by Marjorie Maddox
1932 World Series
Chicago is Chicago; October, October;
the Yankees, the Yankees;
and ultimately, the Babe, the Babe,
so, of course, wind wrapped itself around Wrigley,
the way myth begins as breeze,
builds into a billowing funnel
that sweeps up ballparks and bleachers,
hot dogs and historians,
fans and photographers,
even commentators and called shots
into its whirling swirl of miracle.
“Why don’t you just read the papers?
It’s all in the papers,” Babe told Frick
and his denial-turned-maybe-turned-sure-
didn’t make the homer any more than its 440 or so
stretch of the swing that smacked our imaginations
past Charlie Root, past the heroic
into the mythic proportions
of Bambino-sized expectations.
The film from that spring-wound Kodak? Watch it again
and again and once more for the sake
of authenticity and the eighty years since ’32,
and who’s to say hype and hope
won’t take over your hindsight eyesight
that can send even mustard-sized visions of winning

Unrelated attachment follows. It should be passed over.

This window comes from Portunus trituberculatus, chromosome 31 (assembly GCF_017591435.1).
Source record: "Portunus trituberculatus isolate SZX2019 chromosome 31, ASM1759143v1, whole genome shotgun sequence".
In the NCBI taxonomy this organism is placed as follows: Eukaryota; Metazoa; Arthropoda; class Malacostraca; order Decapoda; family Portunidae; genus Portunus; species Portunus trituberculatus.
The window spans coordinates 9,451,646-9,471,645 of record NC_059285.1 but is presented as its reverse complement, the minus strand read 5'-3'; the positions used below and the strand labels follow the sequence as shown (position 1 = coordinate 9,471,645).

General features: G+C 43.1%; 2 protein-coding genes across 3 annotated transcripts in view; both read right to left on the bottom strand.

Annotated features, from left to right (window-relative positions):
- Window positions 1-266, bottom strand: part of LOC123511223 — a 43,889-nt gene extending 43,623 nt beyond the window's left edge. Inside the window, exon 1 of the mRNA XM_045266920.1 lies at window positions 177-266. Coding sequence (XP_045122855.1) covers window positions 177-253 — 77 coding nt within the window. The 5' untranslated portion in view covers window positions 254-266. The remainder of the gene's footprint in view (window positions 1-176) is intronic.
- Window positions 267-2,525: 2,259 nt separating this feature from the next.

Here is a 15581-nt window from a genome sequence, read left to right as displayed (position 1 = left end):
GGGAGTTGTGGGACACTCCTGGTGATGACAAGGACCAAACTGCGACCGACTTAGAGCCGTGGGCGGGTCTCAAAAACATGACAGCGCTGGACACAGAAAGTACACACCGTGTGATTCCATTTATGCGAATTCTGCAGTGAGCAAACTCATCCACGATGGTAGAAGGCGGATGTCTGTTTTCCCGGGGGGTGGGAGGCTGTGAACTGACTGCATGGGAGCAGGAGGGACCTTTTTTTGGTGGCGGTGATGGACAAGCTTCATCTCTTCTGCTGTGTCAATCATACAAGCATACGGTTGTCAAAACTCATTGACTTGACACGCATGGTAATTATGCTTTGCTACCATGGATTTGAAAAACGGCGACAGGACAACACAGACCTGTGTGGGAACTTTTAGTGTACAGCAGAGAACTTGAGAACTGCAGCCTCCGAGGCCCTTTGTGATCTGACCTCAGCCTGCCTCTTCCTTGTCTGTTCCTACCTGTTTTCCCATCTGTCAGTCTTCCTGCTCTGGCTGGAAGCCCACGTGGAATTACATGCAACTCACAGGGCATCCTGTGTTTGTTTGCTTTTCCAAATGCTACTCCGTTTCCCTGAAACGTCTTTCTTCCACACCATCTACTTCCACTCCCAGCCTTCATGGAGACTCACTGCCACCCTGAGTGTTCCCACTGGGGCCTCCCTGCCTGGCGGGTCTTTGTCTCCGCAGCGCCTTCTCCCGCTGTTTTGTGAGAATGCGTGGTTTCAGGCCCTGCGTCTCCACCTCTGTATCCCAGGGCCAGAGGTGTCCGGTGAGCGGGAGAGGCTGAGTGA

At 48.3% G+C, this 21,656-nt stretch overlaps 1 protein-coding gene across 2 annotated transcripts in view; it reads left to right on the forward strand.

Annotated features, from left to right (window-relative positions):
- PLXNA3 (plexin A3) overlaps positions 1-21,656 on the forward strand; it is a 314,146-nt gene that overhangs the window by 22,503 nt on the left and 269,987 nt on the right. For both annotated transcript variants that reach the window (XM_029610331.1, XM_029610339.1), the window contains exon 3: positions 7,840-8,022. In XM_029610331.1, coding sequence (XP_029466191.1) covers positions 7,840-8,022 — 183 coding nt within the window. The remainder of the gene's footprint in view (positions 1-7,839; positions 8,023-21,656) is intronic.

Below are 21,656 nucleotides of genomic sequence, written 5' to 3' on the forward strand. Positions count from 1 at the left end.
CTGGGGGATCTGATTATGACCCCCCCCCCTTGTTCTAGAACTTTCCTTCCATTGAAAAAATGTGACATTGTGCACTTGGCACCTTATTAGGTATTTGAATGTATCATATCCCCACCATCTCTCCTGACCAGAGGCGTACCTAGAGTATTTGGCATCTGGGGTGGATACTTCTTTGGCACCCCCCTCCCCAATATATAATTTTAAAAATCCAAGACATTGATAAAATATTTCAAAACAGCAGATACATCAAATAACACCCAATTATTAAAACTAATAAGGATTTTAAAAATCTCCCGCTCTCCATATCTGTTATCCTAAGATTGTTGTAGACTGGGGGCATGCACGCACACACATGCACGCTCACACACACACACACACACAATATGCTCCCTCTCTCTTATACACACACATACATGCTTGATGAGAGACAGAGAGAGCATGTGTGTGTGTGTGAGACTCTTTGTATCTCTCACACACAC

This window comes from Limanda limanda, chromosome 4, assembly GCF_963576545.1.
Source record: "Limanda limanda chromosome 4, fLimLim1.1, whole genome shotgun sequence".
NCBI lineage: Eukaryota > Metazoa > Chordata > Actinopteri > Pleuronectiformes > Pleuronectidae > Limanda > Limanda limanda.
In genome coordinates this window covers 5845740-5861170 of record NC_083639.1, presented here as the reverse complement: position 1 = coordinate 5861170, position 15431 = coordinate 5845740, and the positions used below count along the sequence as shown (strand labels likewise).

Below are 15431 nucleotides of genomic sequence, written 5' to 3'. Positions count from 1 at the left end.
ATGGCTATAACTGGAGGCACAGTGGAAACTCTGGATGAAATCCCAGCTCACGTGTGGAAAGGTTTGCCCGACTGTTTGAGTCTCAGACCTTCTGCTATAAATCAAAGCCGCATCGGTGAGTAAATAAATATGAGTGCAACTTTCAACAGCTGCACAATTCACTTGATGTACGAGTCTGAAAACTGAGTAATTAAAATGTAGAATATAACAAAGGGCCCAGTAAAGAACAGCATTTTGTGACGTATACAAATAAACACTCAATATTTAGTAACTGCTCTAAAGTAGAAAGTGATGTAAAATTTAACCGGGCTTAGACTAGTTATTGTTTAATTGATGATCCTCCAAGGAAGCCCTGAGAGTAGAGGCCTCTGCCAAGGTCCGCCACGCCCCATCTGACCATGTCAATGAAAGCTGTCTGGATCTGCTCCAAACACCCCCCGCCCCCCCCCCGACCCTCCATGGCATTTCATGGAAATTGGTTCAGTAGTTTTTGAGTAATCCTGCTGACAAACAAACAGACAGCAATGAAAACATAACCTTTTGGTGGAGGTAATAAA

soaring out of the ballpark?
As any born-in-his-pinstripes or
birthed-in-her-ball-cap real fan knows,
facts only float you so far,
then it’s the dream that whisks you away,
carries you high over the field and past the fence
into what you want to believe.
Sometimes the underdog orphan
becomes the legend; sometimes
the hysterical historical
is just a homer
that the Whirlwind
of Swat makes you swear—
as sure as baseball is baseball—
you heard the Lucky Bum himself call out,
“Way past dem bleachers, that’s where,”
his finger holding up
that eternal number one,
inning after inning
You want to believe? Take a seat.
The game’s not over yet.
Finalist for the Earl Weaver Baseball Prize, Cobalt Magazine, 2014.
Winner of America Magazine’s 2019 Foley Poetry Prize and professor of English and creative writing at Lock Haven University, MARJORIE MADDOX has published 11 collections of poetry, the short story collection What She Was Saying (Fomite), four children’s and YA books, and 600+ stories, essays, and poems in journals and anthologies; as well as co-editing Common Wealth: Contemporary Poets on Pennsylvania. She is the great grandniece of Branch Rickey, the general manager of the Brooklyn Dodgers who helped break the color barrier by signing Jackie Robinson to Major League Baseball. She has twice read at the National Baseball Hall of Fame and twice been an official visiting author for the Little League World Series. Visit her website to learn more about her work.